Posts Tagged ‘native plants’

Native plants far from home

August 31, 2010

It never fails that when we go on tour to England, Scotland, and Ireland we see lots of North American native plants in gardens – Oregon grape, red-flowering currant, salal are all ubiquitous in the Pacific Northwest, but cherished ornamentals when they travel across the ocean.

Sometimes the North American natives don’t even cross state lines very often. I have yet to see Veronicastrum (culver’s root) in a Seattle garden – not even my own – and yet it’s glorious in the gardens abroad. In early July we caught this sight at June Blake’s garden, which we visited before we headed to her brother Jimi’s garden Hunting Brook.

The Veronicastrum stands up to 6 feet high with whorled sets of leaves up the stems; its inflorescences form slender lavender (or white) flames snaking toward the sky. What’s not to love?

Oh wait, this just in – “How to grow” advice from the Missouri Botanic Garden says: “Soil should not be allowed to dry out.” No wonder it looked so good in June’s garden. With my cavalier attitude toward watering, I’d better take a pass.


Trevor Kincaid would be proud

June 21, 2009

The garden group – Jane, Dorothy, Jutta and I – made the trip to Lewis County yesterday to celebrate Lupine Field Day at Mallonee Farms, an organic dairy (part of the Organic Valley co-op) where the farming practices of the Mallonee family create the right environment for the endangered Kincaid’s lupine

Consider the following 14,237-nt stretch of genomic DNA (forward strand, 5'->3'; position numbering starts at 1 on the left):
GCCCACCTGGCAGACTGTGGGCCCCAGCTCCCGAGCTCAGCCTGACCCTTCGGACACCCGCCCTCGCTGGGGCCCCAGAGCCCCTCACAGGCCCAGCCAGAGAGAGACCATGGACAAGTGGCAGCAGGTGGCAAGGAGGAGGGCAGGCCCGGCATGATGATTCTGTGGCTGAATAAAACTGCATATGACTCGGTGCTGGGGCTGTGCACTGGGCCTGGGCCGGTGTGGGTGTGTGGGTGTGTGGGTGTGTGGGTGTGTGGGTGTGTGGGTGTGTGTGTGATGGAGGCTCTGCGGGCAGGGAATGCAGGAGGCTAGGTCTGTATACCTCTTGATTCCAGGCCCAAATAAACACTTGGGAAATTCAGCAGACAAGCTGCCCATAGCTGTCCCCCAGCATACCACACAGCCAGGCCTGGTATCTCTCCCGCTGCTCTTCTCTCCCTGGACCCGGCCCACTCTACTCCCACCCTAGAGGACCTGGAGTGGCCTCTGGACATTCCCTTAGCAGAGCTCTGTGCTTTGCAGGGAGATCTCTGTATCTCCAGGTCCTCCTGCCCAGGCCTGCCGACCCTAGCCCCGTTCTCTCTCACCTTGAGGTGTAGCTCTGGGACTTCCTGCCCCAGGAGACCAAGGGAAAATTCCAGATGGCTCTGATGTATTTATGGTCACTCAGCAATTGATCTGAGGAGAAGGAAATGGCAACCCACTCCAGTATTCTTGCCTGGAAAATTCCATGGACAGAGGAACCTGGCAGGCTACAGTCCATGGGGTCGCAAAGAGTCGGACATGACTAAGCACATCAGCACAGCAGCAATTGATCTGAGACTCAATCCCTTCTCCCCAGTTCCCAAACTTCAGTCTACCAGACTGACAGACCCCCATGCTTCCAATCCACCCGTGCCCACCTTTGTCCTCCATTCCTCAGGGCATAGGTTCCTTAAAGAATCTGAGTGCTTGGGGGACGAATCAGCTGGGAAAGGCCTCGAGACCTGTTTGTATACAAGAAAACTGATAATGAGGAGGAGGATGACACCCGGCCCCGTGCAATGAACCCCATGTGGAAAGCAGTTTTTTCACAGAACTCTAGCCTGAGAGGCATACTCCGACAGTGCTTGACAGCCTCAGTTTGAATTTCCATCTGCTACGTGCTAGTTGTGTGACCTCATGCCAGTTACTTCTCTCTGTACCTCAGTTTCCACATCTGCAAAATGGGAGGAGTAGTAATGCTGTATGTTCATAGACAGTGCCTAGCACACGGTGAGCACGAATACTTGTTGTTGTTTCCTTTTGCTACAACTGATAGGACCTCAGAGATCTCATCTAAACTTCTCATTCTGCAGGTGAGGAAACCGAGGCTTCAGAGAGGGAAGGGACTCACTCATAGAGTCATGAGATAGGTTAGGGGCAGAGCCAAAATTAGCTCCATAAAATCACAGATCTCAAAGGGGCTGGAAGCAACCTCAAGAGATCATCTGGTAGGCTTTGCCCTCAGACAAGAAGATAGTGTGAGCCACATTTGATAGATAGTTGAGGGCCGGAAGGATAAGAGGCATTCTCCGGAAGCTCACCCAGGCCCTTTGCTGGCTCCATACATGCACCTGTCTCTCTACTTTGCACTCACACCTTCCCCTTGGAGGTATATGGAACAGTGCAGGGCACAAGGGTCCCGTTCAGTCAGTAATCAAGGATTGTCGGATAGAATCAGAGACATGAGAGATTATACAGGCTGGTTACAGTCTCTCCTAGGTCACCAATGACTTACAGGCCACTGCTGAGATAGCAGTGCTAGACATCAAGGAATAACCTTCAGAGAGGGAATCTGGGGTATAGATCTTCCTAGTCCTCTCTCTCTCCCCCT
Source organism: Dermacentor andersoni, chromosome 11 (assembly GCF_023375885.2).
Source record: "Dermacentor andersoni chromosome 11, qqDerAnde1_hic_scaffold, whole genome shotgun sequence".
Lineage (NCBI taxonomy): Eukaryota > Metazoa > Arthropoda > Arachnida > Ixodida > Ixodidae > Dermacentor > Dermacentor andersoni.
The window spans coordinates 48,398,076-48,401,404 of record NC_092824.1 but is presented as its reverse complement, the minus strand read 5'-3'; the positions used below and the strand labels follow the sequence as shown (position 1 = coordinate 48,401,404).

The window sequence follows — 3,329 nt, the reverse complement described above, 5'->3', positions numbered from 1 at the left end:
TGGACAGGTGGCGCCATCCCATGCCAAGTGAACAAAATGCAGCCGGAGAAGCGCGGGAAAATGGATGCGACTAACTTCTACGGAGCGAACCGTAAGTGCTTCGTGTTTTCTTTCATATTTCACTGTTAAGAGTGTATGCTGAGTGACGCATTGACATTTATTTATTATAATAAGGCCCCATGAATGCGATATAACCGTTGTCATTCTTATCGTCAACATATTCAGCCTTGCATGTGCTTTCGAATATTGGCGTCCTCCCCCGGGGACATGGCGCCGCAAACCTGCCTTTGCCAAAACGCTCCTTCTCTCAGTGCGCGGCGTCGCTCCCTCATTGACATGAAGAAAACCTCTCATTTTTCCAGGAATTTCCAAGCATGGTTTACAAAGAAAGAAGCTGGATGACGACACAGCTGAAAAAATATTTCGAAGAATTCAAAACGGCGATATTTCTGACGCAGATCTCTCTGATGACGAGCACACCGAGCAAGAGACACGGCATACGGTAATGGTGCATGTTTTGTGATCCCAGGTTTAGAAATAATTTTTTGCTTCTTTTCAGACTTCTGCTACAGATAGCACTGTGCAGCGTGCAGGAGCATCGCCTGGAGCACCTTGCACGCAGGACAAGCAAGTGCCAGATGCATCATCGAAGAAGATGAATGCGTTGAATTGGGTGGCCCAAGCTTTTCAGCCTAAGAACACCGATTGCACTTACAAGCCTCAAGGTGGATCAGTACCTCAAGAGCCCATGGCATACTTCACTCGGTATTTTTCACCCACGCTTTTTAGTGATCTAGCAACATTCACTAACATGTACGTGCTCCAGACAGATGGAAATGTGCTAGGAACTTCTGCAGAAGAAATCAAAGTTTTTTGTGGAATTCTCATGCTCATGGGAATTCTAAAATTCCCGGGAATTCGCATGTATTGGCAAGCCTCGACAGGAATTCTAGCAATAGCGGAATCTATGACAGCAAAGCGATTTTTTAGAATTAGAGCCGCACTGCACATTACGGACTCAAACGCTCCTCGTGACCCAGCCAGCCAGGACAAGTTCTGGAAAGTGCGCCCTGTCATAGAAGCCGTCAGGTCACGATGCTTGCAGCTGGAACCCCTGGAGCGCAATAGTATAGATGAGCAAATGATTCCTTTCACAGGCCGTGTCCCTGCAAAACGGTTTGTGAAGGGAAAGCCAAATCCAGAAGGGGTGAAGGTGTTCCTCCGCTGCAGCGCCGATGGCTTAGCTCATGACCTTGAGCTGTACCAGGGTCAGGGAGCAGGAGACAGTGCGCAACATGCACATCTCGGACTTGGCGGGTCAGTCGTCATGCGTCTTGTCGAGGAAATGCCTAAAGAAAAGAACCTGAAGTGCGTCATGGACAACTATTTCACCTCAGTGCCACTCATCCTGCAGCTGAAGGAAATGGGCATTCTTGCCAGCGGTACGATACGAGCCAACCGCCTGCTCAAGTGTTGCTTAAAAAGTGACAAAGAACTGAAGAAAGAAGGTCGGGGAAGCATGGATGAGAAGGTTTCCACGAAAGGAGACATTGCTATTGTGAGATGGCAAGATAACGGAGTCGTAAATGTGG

John, Maynard, Mary Mallonee

John, Maynard, Mary Mallonee



 (Lupinus sulphureus var. kincaidii) to thrive.  Thanks to Mary and John Mallonee, and their son Maynard, who care about the land and their family and know that organic practices make a healthier world.


Joe Arnett, state botanist with the Washington Heritage Conservation Program, talked to the group gathered at the Baw Faw Grange in Curtis about endangered plants and conservation, noting that usually the location of conservation sites were kept quiet, but that the Mallonees wanted the world to know that rare plants, people and cows can live in harmony (also growing in the pasture – the pale larkspur, Delphinium leucophaem, and the thinleaf peavine, Lathyrus holochlorus).

Joe Arnett checks Hitchcock for lupine ID.

Joe Arnett checks Hitchcock for lupine ID.



We also celebrated the family connection:  Dorothy is the daughter of Trevor Kincaid, for whom the lupine is named.  Two of Dorothy’s sisters, Polly and Kathleen, and their family attended the festivities, and everyone hiked well into the field to view the lupines, which were just finishing flowering (and then got soaked as a shower of rain arrived).  Trevor Kincaid, University of Washington entomologist and self-proclaimed “omnologist” (a word he coined, meaning he was interested in everything), would’ve enjoyed the day.

Dorothy with lupine.

Dorothy with lupine.